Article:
- Patient Comments: Brain Cancer - Symptoms
- Patient Comments: Brain Cancer - Experience
- Patient Comments: Brain Cancer - Prognosis
- Find a local Oncologist in your town
- Brain cancer facts
- What is brain cancer?
- What are grades of brain cancers?
- What are the types of brain cancers?
- What is brain cancer staging?
- What is metastatic brain cancer?
- What causes brain cancer?
- Do cell phones cause brain cancer?
- What are brain cancer symptoms and signs?
- What tests are used to diagnose brain cancer?
- What is the treatment for brain cancer?
- Are there any home remedies for brain cancer?
- What are the side effects of brain cancer treatment?
- What is the prognosis (outcome) of treated brain cancer?
- What can I do to help my family (and me) cope with my diagnosis of brain cancer?
- Is it possible to prevent brain cancer?
- Where can I get more information about my type of brain cancer?
Quick GuideCancer 101 Pictures Slideshow: A Visual Guide to Understanding Cancer
Is it possible to prevent brain cancer?
Although there is no way to prevent brain cancers, early diagnosis and treatment of tumors that tend to metastasize to the brain may reduce the risk of metastatic brain tumors. The following factors have been suggested as possible risk factors for primary brain tumors: radiation to the head, HIV infection, and environmental toxins. However, no one knows the exact causes that initiate brain cancer, especially primary brain cancer, so specific preventive measures are not known. Although web sites and popular press articles suggest that macrobiotic diets, not using cell phones, and other methods will help prevent brain cancer, there is no reliable data to support these claims.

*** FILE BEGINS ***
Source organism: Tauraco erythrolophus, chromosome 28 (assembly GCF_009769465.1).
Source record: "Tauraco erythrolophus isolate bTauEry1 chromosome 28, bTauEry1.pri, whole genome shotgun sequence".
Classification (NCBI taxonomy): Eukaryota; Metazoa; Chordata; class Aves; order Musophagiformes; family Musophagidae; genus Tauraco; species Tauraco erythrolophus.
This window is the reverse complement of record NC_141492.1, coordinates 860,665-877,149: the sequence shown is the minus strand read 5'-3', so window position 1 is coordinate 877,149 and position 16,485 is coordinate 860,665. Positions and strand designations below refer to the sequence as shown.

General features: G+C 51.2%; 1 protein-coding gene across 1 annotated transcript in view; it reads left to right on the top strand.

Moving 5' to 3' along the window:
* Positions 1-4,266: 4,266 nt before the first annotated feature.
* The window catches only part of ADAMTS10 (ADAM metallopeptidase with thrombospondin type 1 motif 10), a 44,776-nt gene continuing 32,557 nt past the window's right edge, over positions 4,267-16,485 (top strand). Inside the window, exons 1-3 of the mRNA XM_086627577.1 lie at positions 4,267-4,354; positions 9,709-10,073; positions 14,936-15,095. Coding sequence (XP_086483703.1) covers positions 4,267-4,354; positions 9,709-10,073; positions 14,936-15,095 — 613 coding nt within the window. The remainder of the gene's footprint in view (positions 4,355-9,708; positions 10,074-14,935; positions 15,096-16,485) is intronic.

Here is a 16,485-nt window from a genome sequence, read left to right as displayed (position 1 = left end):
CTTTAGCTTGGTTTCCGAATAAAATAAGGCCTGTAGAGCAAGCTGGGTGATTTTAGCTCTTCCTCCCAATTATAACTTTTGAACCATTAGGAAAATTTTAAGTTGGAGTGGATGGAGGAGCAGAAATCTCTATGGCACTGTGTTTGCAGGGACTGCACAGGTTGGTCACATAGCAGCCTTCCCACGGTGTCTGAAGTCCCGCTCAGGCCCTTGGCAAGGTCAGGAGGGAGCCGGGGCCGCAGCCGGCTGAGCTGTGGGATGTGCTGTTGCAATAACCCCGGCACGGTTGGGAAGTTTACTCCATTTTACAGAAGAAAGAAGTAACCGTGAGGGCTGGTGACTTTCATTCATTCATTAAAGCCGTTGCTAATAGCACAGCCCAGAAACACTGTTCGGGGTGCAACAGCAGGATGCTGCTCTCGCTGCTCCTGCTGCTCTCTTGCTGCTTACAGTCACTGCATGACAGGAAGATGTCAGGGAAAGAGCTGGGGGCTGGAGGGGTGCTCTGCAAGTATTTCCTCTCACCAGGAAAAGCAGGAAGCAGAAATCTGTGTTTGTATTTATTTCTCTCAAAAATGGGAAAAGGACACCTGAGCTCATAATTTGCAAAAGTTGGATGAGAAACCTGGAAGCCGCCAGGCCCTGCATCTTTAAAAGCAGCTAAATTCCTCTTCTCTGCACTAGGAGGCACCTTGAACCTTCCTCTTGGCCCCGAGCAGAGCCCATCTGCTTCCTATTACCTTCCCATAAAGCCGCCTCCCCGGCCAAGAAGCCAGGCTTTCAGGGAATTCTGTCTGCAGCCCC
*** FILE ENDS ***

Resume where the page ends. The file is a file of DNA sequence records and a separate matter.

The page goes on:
Where can I get more information about my type of brain cancer?
There are many types of brain cancer. For more specific information about a cancer type, questions and discussions with the patient's treatment team are the best way to obtain specific information. Also, there are many online resources available about brain cancer types. Often, these resources provide additional detailed information about pathology, statistics, treatments, and support groups for brain cancer patients. A few of the web sites are listed below.
"Brain Tumors," National Cancer Institute
Clinical Trials, National Cancer Institute
American Cancer Society. "Brain/CNS Tumors in Adults." <http://www.cancer.org/Cancer/BrainCNSTumorsinAdults/index>.
Switzerland. World Health Organization. "IARC Classifies Radiofrequency Electromagnetic Fields as Possible Carcinogenic to Humans." May 31, 2011 <http://www.iarc.fr/en/media-centre/pr/2011/pdfs/pr208_E.pdf>.
United States. National Cancer Institute. "Adult Brain Tumor Treatments." Mar. 31, 2011. <http://www.cancer.gov/cancertopics/pdq/treatment/adultbrain/Patient>.
United States. National Cancer Institute. "SEER Stat Fact Sheets: Brain and Other Nervous System Cancer." <http://seer.cancer.gov/statfacts/html/brain.html>.